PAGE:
Saturday, 13 April 2019

Washington Post Claims It Portrayed Sandmann Favorably, Did Not Defame Him

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The Washington Post has asked the federal district court in Kentucky’s eastern district to dismiss Nicholas Sandmann’s $250 million defamation lawsuit.

In its motion filed on April 9, the Post claims it did not defame Sandmann in its coverage of the confrontation at the Lincoln Memorial between Sandmann, his schoolmates from Covington Catholic High School and the “Native American elder,” Nathan Phillips, who falsely claimed to be a Vietnam veteran.

With CNN, the Post led media coverage of the event that Sandmann argues smeared him from one end of the country to the other. But far from defaming Sandmann, the Post motion to dismiss argues, its coverage exonerated Sandmann and portrayed him favorably.

No Anti-Trump Bias

Sandmann’s central claim is that the Post coverage, motivated by the newspaper’s anti-Trump bias, repeatedly and with reckless disregard of the truth, depicted Sandmann as a racist aggressor who ridiculed and hurled racist taunts at Phillips, a radical left activist and one-time criminal who masqueraded as a Marine Corps war hero.

But the Post’s motion argues that “when Sandmann, whose identity was unknown on that first day, came forward the next day and issued a statement identifying himself to the public, the Post featured his account prominently in an article published on the front page.”

The motion claims “there is no fact alleged, however, to suggest that the Post’s coverage was motivated by an anti-Trump bias and the prominent, front-page coverage given to Plaintiff’s version of events and the investigative findings in his favor belie any such motive.”

As well, the newspaper reported the Catholic bishop’s apology for jumping to the wrong conclusion when he condemned Sandmann and his classmates, and “when an investigation commissioned by the Diocese produced findings generally supportive of Plaintiff’s account, the Post published those findings — again, on the front page.”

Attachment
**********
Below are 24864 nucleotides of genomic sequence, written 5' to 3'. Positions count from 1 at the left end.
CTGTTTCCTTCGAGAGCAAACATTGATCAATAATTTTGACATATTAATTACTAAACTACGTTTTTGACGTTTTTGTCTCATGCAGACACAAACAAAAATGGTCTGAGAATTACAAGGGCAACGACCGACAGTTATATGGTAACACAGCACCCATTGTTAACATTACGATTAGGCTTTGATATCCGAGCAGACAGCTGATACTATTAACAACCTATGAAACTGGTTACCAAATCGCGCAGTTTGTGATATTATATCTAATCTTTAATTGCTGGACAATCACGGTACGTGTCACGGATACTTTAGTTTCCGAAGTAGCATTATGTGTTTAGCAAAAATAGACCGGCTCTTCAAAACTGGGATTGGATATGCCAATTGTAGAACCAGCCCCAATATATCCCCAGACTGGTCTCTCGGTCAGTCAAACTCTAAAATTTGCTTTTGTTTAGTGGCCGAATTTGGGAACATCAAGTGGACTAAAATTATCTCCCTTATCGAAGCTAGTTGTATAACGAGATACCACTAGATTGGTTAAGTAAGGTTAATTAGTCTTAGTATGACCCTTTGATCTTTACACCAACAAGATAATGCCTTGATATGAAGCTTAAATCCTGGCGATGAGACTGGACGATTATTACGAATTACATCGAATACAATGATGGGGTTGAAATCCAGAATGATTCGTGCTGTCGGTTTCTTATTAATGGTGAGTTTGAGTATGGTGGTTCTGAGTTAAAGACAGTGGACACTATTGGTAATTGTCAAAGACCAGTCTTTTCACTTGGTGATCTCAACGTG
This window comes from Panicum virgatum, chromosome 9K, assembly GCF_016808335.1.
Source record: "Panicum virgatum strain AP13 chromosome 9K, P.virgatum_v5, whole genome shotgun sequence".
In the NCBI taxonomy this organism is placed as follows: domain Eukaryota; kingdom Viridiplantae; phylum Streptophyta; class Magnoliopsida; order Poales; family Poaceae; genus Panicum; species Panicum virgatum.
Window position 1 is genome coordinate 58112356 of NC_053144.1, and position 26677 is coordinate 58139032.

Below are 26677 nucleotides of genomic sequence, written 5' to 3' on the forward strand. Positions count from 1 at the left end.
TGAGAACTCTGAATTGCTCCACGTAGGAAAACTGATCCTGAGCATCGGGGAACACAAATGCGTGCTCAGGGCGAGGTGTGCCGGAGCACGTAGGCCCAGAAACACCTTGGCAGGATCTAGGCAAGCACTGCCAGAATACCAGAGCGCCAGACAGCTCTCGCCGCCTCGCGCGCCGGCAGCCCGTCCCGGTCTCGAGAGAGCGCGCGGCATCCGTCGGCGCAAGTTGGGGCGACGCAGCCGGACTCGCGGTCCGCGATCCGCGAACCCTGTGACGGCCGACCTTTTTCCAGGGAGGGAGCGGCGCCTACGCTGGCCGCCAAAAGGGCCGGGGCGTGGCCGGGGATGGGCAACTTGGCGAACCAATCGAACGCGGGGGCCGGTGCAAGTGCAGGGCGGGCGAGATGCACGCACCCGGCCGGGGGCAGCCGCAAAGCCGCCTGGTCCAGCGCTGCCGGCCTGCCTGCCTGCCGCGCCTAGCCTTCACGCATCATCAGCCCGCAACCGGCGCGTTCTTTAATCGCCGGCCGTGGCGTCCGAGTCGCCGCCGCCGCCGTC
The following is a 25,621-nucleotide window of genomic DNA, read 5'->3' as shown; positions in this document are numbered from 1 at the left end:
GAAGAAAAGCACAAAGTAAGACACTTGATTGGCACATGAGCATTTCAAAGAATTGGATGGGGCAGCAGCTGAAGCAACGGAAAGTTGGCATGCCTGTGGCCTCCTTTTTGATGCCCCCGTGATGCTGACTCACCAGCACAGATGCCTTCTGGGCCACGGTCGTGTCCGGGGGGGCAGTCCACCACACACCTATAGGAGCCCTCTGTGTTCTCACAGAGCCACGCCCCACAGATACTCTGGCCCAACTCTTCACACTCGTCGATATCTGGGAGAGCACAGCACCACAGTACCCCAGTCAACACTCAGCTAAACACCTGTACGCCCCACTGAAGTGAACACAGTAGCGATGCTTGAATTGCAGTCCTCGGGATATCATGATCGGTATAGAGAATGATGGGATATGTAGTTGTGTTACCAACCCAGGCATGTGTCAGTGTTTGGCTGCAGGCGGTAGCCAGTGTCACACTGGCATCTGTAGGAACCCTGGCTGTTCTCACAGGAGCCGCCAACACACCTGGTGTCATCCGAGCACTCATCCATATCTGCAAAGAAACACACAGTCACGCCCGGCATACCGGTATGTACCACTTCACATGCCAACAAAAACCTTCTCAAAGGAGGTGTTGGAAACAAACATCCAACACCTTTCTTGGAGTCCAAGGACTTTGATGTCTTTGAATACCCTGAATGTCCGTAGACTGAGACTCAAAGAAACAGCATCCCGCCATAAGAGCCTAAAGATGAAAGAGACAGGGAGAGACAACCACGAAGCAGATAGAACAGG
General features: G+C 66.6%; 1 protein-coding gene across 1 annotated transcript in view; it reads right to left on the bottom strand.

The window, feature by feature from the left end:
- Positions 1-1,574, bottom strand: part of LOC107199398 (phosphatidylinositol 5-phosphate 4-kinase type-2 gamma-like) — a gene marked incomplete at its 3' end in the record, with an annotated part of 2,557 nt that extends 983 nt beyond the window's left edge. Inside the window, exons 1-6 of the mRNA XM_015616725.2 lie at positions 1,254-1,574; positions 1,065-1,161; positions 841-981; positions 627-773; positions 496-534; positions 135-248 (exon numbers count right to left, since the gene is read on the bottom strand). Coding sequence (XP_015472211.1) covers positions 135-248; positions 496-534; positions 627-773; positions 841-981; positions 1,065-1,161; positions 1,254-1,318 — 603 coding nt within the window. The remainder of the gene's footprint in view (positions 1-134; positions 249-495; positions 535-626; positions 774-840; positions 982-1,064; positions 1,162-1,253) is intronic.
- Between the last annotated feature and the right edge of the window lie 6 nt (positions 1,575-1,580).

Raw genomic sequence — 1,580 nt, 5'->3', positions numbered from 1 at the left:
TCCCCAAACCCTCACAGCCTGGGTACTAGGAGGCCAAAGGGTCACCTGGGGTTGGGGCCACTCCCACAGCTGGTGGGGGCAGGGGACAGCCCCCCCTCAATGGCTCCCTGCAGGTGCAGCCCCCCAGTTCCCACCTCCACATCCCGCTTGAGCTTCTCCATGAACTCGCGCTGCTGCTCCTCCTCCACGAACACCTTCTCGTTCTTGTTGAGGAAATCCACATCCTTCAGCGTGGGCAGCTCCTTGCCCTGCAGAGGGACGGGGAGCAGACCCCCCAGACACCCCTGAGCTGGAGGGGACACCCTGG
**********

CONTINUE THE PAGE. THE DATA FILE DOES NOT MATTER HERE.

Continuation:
Thus, the newspaper’s coverage did not defame Sandmann, the motion argues, and because “most of the statements that are the subject of the Complaint referred in general terms to a large group of students; they were not “of and concerning” Plaintiff in particular, as they must be to sustain a libel suit.”

“Of and concerning” means the defamatory statements are about the plaintiff.

As well, many of the statements about Sandmann were “the subjective feelings and motivation” of Phillips, who “was entitled to offer his subjective point of view, and the Post had a right to report it — as it had a right to report the initial condemnation of the students’ behavior by the responsible diocesan and school officials.”

That reporting, the Post’s motion argues, is not defamatory.

“In short, the articles at issue may not have been flattering of the Covington Catholic students, but they do not give rise to a defamation claim by Sandmann. Indeed, the Post’s overall coverage — including the articles that the Complaint fails to mention — was not only accurate; it was ultimately favorable to him.”

Why Favorable?

That coverage ultimately included stories that showed “people [had drawn] conclusions on social media before all the facts were known” and as a headline put it, “Report finds ‘no evidence’ of racist talk by students.”

Sandmann’s lawsuit ignores that the Post permitted Sandmann to defend himself and that its coverage ultimately exonerated him of wrongdoing, the motion claims.

And after Sandmann’s attorneys demanded that the Post retract stories and remove them from the website, the motion says, the “Post published a series of Editor’s Notes and updated online articles to provide additional information that was not available at the time of the initial publications.”

Thus, the motion says, the Post’s coverage as a whole does not convey the defamatory meaning that Sandmann’s lawsuit ascribes to it. Its rendition of the events and Sandmann’s own admissions cannot, as a matter of case law, be defamatory.

Of particular note is the Post’s claim that Sandmann’s lawsuit relies mainly on what the articles implied. But a defendant is not, the motion says, “responsible for every defamatory implication a reader might draw from his coverage.”

As well, the motion avers, “the only contested statement in the initial report concerning plaintiff was substantially true” — i.e., that Sandmann and Phillips did indeed have a face-to-face confrontation and Sandmann stood his ground.

After he sued the Post for $250 million, Sandmann and his attorneys filed a $275 million defamation lawsuit against CNN, which knew, the lawsuit claims, that it was publishing falsehoods.

Photo: AP Images

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